The Daily Gamecock

Lone student body president candidate wants to focus on student experience, infrastructure concerns

<p>Student Body President candidate Patton Byars stands outside of USC's School of Journalism and Mass Communications for a posed photo on Feb. 9, 2024. Byars is running on a ballot with current student body member Courtney Tkacs for president and vice president, respectively.</p>
Student Body President candidate Patton Byars stands outside of USC's School of Journalism and Mass Communications for a posed photo on Feb. 9, 2024. Byars is running on a ballot with current student body member Courtney Tkacs for president and vice president, respectively.

Patton Byars, a third-generation Gamecock from Lexington, South Carolina, is running uncontested for the position of USC's next student body president.

After being denied a senate vacancy as a first-year student, Byars held the role of chief of staff under both Student Body Presidents Reedy Newton and Emmie Thompson. 

Byars, a third-year political science student, said he values servant leadership. Thompson showed him how to be a servant leader on campus, he said.

"I applaud Emmie for everything she's done, and now I'm here where I'm running for student body president," Byars said. "I've learned a lot from being chief of staff these past few years and from the people who have came before me, and I hope I can do that for the next generation of Gamecocks as well."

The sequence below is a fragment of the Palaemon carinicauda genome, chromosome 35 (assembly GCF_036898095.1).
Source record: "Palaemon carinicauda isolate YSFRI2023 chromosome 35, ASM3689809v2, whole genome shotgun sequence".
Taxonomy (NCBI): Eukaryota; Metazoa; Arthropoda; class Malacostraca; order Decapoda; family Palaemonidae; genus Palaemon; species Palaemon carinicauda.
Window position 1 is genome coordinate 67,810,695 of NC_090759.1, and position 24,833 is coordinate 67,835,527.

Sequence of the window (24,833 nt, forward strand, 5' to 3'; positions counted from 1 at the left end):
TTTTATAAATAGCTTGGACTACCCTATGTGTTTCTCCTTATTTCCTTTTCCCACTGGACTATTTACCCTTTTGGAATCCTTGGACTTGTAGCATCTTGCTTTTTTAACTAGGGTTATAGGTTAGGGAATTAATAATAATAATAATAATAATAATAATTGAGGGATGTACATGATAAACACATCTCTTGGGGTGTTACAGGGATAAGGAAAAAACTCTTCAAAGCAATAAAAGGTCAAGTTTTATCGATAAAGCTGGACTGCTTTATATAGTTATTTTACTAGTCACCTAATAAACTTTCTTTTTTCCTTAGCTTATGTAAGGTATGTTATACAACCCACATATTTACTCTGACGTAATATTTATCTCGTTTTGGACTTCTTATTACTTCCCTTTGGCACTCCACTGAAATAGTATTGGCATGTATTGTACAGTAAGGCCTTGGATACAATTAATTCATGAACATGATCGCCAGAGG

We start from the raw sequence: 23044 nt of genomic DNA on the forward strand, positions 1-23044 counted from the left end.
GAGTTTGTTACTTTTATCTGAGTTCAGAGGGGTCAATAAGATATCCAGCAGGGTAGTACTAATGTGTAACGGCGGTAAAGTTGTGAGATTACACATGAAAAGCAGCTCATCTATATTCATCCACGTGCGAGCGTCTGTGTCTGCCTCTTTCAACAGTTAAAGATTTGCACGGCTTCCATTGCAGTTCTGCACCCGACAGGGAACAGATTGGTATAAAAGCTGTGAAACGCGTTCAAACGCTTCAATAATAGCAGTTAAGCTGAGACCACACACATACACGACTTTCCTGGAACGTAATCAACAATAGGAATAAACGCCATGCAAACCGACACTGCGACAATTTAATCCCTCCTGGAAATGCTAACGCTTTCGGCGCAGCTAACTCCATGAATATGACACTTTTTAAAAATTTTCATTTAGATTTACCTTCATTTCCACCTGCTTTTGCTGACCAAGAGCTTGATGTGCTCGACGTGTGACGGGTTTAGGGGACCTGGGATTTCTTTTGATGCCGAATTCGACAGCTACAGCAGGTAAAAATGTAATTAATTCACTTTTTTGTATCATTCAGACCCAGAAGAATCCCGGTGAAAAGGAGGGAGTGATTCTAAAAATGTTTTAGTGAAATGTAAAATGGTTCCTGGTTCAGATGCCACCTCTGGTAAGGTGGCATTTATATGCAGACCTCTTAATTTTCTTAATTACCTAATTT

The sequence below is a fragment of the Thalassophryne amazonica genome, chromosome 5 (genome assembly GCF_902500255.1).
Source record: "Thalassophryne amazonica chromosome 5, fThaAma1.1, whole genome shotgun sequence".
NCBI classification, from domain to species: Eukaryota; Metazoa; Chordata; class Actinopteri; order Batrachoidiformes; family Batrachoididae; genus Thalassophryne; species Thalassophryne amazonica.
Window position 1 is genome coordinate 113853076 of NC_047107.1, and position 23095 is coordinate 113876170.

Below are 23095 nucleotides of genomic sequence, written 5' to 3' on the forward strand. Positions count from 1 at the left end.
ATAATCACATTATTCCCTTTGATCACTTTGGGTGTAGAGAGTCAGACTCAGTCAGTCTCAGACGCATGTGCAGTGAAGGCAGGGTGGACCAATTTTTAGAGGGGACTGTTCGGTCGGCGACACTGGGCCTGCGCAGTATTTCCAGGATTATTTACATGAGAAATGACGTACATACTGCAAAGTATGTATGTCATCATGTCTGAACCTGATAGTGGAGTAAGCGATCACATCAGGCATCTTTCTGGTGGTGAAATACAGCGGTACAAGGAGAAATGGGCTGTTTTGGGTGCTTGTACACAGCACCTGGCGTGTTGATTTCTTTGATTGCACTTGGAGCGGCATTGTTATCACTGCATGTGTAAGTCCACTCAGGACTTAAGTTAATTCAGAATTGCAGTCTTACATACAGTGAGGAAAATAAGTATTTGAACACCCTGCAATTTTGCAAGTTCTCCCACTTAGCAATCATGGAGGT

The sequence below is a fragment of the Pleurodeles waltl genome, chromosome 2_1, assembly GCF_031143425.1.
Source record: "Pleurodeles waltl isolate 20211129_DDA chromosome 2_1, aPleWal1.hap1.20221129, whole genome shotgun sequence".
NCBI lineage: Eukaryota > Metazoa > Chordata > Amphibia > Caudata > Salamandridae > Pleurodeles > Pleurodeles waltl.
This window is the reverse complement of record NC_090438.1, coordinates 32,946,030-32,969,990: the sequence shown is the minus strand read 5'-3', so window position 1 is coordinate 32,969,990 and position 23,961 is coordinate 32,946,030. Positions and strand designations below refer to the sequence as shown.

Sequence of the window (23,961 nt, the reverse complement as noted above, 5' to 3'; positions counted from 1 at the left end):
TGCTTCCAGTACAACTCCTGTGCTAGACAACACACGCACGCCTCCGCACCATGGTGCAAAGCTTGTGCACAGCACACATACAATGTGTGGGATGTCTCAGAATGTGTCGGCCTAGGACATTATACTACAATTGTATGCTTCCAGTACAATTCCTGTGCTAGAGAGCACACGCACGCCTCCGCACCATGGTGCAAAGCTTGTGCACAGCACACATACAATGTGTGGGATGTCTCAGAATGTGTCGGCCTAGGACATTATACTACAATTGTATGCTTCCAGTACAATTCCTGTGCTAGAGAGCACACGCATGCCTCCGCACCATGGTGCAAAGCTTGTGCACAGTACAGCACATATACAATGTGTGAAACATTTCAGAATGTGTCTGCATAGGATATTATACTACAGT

Byars has experienced dealing with senate legislation, handling memos and addressing various internal matters within Student Government.  Byars is ready to go to battle on behalf of the student body and win those battles, he said. He believes the position of student body president is a "change agent."

Byars said he thinks one of the reasons why promises are made and not fulfilled in Student Government is because student body presidents aren't persistent in their proposals when the administration tells them "no".

"I don't take 'no' for an answer," Byars said. "I'm going to keep working until — it doesn't matter if I have to call them at 9 p.m., if I have to go to their house. I don't know. I don't care, but I'm going to get something done because results matter more than talk," Byars said. 

Byars said he is running on issues that are not only personal for the student body but also personal to him. His administration's main goals include looking at issues surrounding infrastructure, Wi-Fi, safety and the student experience

"Our Wi-Fi is not good. It's not," Byars said. "I was kicked out of two exams and one quiz just last semester ... We need to work for students all over campus to have the best, consistent and reliable Wi-Fi possible. We are (21st-century) students, and we deserve 21st-century infrastructure and Wi-Fi."

Byars said that when USC's new chief information officer, who is responsible for digital accessibility compliance, begins in March, he plans to meet with them on the day he is inaugurated. 

"I will be knocking on their door. I'll be talking to them constantly. I will be sending emails because it is something the students deserve," Byars said. "You can't be a successful student without consistent and reliable Wi-Fi."